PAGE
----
Five Reasons Foreign Businesses Fail in China | Cynthia Kocialski

China’s vibrant economy is attracting a lot of attention in the West and many big and small companies are beginning to enter the local market place. However for every high profile success story there are many abject failures, big names such as Barbie and Best Buy have come, seen and failed to conquer. So what’s at the heart of these failures? Here are five simple recipes for disaster.

Over Reliance on Branding

Barbie is the world’s biggest doll name; little girls in the West have loved her for generations, so how could China fail to resist her charms? Mattel forgot that Chinese consumers have no idea who Barbie is and thus there was no aspirational cachet associated with the product. A gigantic store in Shanghai built over 6 levels including a staircase full of dolls couldn’t persuade consumers with low levels of disposable income to fork out large sums for a doll that in local eyes was no different from a much cheaper supermarket bought toy.

Pursuing Service Driven Strategies

Best Buy fell into this particular trap. Chinese consumers on average have far less disposable income than their Western counterparts and are much, much less likely to pay a premium for a “one stop shop” approach. Price is all in the world of retail in the middle kingdom and the “value add” approach is guaranteed to put you out of business.

There’s always a local mom and pop store who can supply a fix at a lower cost than a big name brand can, and cash conscious shoppers are well aware of that fact.

Online Simplicity

This works both ways and costs Chinese companies a lot in Western markets, as well as vice-versa. Chinese consumers don’t like simple, clean websites – all the big name Chinese websites are a mish-mash of heavy content delivery. Google suffered a long hard and eventually pointless battle trying to establish itself as the king of Chinese search based on the simplicity ethos; it doesn’t work in the mid-market in China. Yes the elite white collar workforce like the Western approach but no-one else does – and in the long run its mass market appeal that drives online success.

Rushing to Get the Deal Done

China’s business world runs on relationships, and these take a long time to establish. Rushing into a deal desperately trying to make money is a sure recipe for disaster, in Tim Clissold’s classic work; “Mr. China” he shows a senior investment banker running into a deal to create an import business and an automotive repair center. 6 months later the repair center was dead, it was based on the 5th floor of a building with limited access (the cars were being scratched to pieces on their way to the repair center) and miles away from any real customers. The import business couldn’t get a license and the local partner wanted to divert the funds into establishing a smuggling “company” instead.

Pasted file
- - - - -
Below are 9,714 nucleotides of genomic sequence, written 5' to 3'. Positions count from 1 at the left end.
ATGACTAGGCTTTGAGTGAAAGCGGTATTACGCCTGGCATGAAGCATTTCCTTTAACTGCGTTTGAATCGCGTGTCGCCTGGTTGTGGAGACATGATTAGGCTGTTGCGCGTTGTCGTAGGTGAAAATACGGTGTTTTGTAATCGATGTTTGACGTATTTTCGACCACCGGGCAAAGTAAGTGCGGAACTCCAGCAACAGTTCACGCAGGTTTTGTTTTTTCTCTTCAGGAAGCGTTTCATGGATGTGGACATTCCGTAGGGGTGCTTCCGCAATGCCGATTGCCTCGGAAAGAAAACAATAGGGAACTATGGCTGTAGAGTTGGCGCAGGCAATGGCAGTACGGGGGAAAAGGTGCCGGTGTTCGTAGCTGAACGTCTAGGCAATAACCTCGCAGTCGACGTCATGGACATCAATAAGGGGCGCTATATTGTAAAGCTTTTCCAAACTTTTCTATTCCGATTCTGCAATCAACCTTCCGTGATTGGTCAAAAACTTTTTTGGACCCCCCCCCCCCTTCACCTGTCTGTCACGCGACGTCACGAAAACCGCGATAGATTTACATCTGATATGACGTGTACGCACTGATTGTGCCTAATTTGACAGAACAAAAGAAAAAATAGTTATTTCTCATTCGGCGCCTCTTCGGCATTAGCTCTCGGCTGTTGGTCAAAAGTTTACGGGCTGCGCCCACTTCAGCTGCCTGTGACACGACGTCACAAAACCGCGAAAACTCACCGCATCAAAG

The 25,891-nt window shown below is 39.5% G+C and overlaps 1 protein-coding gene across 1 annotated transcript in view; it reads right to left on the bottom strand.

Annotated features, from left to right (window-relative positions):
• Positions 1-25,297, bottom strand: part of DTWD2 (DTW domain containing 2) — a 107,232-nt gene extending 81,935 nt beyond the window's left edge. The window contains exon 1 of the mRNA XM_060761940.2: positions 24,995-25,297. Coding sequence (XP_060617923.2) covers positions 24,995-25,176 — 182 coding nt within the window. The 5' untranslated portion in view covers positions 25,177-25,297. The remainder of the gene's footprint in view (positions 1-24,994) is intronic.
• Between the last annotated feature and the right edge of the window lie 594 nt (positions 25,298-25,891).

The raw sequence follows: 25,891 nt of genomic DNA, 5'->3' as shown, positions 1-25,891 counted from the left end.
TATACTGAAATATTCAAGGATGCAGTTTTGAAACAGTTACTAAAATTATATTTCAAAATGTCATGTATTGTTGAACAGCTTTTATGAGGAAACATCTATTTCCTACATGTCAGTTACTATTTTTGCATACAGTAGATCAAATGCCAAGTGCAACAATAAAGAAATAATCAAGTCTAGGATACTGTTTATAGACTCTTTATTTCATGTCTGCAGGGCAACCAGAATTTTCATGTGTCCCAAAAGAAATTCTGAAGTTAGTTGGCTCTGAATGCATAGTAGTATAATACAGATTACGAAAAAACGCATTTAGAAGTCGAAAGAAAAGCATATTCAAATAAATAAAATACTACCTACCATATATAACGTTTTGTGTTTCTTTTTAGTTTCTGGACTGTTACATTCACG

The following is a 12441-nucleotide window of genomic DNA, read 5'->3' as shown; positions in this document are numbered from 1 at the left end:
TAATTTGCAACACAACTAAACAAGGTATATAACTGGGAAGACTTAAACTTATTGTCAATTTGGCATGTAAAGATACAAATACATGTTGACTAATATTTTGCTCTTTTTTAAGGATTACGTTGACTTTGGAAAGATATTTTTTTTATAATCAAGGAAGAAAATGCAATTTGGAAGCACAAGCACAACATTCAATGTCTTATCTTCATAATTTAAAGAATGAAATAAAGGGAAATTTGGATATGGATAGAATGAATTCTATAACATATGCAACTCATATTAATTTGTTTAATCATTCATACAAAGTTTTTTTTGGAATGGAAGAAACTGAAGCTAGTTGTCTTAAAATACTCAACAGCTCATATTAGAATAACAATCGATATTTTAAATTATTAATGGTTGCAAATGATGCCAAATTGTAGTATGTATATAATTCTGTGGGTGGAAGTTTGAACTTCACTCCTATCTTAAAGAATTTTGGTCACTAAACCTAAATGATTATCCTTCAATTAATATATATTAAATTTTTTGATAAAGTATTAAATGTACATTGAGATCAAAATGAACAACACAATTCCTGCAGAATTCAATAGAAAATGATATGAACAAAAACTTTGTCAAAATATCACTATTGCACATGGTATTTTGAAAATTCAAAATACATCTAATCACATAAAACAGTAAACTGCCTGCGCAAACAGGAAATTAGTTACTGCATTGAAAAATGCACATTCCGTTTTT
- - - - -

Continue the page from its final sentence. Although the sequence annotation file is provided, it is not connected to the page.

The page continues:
Opportunities are only opportunities if you can benefit from them; otherwise they are a rip off. If you can strike a deal in two days in China, chances are you’re going to be sorry later.

Failure to Adapt to Local Conditions

All of the reasons above can be summarized under this heading, China is not the West. Chinese consumers do not have the same motivations or needs as Westerners. One of the big successes in China is from Walmart who had a tough learning experience in the Japanese market (where the brand still struggles after a disastrous entry).

The company’s stores have been built with the Chinese consumer in mind, and bear little resemblance to American ones. The stack it high, sell it cheap philosophy is far less evident and there’s an emphasis on choice and convenience instead with smaller more accessible locations a priority. It’s these touches that have resonated well with local shoppers and brought success to the company.

It’s not impossible for foreign companies to make a success of things in China, but it requires real research and dedication and a commitment to change to get there. Investors cannot assume that because their approach works at home, it will work here.

Very good insights about doing (or failing) business in China: brand power applies only to a few top notch ones like Apple and Samsung, not to a majority of others. It is also important for the brands to have a fashion component to stir a new trend, like Apple does. Fast successes are still possible, however, if you touch on the right spots at the right time and place.

via Five Reasons Foreign Businesses Fail in China | Cynthia Kocialski.

This entry was posted in China Economy, The Untold China Stories. Bookmark the permalink.

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